Woodhull and Tennessee Claflin, her sister, travelled to NYC via the railroad and entered the exploding city where the rich intermingled with the poor on Broadway in Manhattan. The prostitutes could be seen rubbing shoulders with the richest of Americans, including the richest American citizen of that time Commodore Vanderbilt.
During this time, Victoria visited the brothels on 5th Avenue. She managed to pick up an income of 20,000 dollars from Commodore Vanderbilt and circulated that amount among the prostitutes.
Woodhull spoke out against prostitution, and according to her, marrying someone for personal gains was just another form of prostitution. However, in the journal, Woodhull & Claflin’s Weekly, she expressed a support for legalization of sex work.
Woodhull’s advocacy of women’s rights
After making her way through the male-dominated realm of American national politics, Woodhull started talking about women’s suffrage openly and with great vigor. She put across her opinions about the same to the House Judiciary Committee. According to her, women already had the right to vote, but they had to use it. The 14th and 15th Amendments certified the right to each and every American citizen. She said,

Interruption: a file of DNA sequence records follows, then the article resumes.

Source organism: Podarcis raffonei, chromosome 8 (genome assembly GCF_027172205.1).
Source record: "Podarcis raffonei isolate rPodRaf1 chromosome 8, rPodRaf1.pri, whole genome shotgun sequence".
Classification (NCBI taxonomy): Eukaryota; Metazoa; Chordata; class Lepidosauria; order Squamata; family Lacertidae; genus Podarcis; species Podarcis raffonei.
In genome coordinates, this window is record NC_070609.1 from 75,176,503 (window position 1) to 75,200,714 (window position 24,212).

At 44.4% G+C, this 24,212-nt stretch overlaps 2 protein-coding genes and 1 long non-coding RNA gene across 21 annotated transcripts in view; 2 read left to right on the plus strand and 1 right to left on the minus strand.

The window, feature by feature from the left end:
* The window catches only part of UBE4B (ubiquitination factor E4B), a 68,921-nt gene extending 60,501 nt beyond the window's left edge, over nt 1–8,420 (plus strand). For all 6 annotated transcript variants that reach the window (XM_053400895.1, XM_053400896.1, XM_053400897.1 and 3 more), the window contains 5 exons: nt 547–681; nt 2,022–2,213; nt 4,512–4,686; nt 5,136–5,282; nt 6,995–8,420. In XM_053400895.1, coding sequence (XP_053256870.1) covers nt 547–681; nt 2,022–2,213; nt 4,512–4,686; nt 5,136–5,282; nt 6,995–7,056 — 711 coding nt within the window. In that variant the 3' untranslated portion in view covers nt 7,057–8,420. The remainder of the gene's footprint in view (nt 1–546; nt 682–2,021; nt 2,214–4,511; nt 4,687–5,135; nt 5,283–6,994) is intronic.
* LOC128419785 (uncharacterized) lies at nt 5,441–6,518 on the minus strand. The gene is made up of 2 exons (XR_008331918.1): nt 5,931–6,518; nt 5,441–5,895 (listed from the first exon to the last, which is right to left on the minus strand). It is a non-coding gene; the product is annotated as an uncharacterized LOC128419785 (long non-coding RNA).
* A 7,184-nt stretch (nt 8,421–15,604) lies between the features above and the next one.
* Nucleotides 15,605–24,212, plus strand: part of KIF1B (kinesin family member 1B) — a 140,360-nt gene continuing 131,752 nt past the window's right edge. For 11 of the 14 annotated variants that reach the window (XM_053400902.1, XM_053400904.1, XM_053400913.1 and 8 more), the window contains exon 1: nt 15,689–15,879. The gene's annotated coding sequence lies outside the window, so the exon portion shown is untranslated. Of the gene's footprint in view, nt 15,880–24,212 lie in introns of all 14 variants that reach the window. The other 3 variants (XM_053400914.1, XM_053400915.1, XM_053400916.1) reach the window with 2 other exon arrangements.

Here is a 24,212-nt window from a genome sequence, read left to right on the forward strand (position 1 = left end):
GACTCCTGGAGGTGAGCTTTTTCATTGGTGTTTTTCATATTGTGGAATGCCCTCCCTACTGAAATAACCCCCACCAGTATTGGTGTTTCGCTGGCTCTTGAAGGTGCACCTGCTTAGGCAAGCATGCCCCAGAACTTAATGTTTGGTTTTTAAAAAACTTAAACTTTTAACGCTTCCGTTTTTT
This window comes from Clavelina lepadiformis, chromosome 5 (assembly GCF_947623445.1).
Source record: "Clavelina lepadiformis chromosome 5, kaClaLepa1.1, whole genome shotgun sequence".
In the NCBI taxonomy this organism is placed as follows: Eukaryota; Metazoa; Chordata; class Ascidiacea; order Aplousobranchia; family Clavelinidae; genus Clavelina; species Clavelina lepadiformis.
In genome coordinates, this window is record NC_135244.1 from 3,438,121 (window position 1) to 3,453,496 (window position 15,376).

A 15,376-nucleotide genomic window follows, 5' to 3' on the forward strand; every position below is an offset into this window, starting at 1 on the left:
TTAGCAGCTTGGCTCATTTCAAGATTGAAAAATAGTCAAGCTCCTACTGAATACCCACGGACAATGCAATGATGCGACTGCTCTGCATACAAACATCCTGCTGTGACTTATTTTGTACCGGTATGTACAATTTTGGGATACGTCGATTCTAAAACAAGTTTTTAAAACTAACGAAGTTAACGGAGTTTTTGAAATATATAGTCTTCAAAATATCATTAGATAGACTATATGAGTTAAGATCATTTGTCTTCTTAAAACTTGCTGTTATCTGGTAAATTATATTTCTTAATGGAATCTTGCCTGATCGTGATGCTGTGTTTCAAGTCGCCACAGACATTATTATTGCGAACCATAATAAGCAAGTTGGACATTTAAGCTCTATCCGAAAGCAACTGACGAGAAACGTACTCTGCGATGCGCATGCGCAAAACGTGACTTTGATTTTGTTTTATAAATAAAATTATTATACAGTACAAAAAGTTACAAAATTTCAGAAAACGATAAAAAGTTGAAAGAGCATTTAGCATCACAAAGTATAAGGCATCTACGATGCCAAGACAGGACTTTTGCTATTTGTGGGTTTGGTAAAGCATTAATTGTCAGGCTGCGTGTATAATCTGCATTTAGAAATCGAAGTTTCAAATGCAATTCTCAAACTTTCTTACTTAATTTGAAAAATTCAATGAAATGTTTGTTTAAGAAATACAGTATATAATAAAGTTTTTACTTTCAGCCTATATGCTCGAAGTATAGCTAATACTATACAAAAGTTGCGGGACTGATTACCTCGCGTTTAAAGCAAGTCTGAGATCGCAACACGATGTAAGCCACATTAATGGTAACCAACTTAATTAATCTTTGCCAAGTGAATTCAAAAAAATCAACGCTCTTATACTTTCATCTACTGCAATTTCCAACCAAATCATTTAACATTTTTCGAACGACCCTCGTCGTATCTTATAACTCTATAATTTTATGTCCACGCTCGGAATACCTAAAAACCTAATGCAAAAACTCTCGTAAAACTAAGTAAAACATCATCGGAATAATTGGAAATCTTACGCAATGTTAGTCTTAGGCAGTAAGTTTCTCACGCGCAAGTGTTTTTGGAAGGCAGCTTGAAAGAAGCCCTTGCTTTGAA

“I ask the rights to pursue happiness by having a voice in that government to which I am accountable.”
Her argument was liked by many of the committee members. The opening of the 1871 National Women Suffrage Association’s third convention was postponed by the leaders when they heard of Woodhull’s plan to take the women’s rights issue to the committee. Instead they attended the committee meeting.
The committee members, especially, Susan B. Anthony, Elizabeth Cady Stanton and Isabella Beecher hooker saw Woodhull as the emerging icon of the women’s cause. When she said, “Women are the equals of men before the law, and are equal in all their rights”, these members went ahead and applauded her.
Suggested read: #WonderWomen Marie Curie: The First Woman To Win A Nobel Prize
That is all we have on today’s post on Victoria Woodhull: The First American Woman To Run For President. Let us know if you enjoyed reading this and if this was helpful. In case we missed out on some more interesting facts about this remarkable women rights advocate, please add them in the comment section.
See you again soon with another extraordinary woman who has made history and all of us proud. Until then!